The Perversion of Land Reform by Landed Elites: Power, Inequality and Development in Colombia

Produced by: 
Universidad Nacional de Colombia
Available from: 
December 2018
Paper author(s): 
Jean-Paul Faguet
Fabio Sánchez
Marta-Juanita Villaveces
Politics and Economy
Poverty - Inequality - Aid Effectiveness

Over two centuries, Colombia transferred vast quantities of land, equivalent to the entire UK landmass, mainly to landless peasants. And yet Colombia retains one of the highest concentrations of land ownership in the world. Why? We show that land reform’s effects are highly bimodal. Most of Colombia’s 1100+ municipalities lack a landed elite. Here, rural properties grew larger, land inequality fell, and development improved. But where land is concentrated in the hands of a rural elite, distributed land was diverted to bigger farms, resulting in fewer small and more large farms, greater land dispersion, and lower levels of development. We show that these effects – positive and negative – flow through political participation, competition, and policy-making. Landed elites use patron-client ties to distort local and national politics to their benefit. Land reform’s secondary effects, on the distribution of power, are more important than its primary effects on the distribution of land.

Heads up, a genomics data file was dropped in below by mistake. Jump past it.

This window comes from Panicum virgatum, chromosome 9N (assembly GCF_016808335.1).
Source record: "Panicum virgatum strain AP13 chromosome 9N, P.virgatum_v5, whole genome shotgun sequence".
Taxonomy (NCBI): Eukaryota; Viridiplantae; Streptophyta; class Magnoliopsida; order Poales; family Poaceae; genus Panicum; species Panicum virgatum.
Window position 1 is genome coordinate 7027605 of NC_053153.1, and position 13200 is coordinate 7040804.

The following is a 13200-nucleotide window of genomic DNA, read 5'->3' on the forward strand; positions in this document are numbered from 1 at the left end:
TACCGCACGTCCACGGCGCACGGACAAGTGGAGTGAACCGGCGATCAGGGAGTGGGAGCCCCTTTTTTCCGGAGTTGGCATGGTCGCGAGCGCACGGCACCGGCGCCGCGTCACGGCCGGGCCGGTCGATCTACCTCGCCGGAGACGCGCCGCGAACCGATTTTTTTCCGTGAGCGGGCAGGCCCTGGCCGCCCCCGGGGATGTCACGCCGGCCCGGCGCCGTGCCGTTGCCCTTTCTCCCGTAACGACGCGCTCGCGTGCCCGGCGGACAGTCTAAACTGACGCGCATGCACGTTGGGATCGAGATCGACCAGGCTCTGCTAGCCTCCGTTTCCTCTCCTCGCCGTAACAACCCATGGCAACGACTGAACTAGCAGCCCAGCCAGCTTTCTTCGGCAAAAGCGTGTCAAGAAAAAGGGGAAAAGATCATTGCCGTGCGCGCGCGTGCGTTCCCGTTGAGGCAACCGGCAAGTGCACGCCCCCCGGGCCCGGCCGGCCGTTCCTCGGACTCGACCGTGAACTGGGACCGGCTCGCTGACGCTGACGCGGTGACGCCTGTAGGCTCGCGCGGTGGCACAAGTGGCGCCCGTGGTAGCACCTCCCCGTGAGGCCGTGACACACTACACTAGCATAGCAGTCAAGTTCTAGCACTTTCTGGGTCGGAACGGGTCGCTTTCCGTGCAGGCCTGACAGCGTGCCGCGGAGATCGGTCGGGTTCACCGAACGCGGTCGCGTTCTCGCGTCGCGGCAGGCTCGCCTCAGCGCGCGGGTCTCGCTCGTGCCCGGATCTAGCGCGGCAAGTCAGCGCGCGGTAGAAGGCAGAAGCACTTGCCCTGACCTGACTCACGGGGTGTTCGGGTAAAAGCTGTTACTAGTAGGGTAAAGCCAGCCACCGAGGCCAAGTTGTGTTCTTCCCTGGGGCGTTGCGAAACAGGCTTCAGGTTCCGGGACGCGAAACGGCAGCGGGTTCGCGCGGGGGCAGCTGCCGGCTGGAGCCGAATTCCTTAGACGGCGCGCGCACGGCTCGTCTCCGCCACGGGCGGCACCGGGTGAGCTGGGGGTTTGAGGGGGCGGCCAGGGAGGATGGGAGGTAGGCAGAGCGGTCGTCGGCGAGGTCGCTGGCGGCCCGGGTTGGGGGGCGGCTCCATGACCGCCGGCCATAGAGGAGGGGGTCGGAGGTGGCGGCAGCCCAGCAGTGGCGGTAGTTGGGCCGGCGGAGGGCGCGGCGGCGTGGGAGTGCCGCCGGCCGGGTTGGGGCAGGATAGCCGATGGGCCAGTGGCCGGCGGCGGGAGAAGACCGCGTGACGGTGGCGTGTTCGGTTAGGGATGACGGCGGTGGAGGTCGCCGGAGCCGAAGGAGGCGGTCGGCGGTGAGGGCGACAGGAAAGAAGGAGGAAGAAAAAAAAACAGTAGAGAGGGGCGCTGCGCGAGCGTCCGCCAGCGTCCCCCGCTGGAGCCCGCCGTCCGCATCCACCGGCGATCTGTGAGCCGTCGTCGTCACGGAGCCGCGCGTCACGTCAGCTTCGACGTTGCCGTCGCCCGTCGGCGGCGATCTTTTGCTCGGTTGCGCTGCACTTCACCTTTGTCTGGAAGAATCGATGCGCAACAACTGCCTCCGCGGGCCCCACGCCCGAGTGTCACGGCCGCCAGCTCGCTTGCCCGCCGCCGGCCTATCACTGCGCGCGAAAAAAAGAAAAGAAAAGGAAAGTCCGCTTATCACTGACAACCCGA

Research section: 
Latest Research
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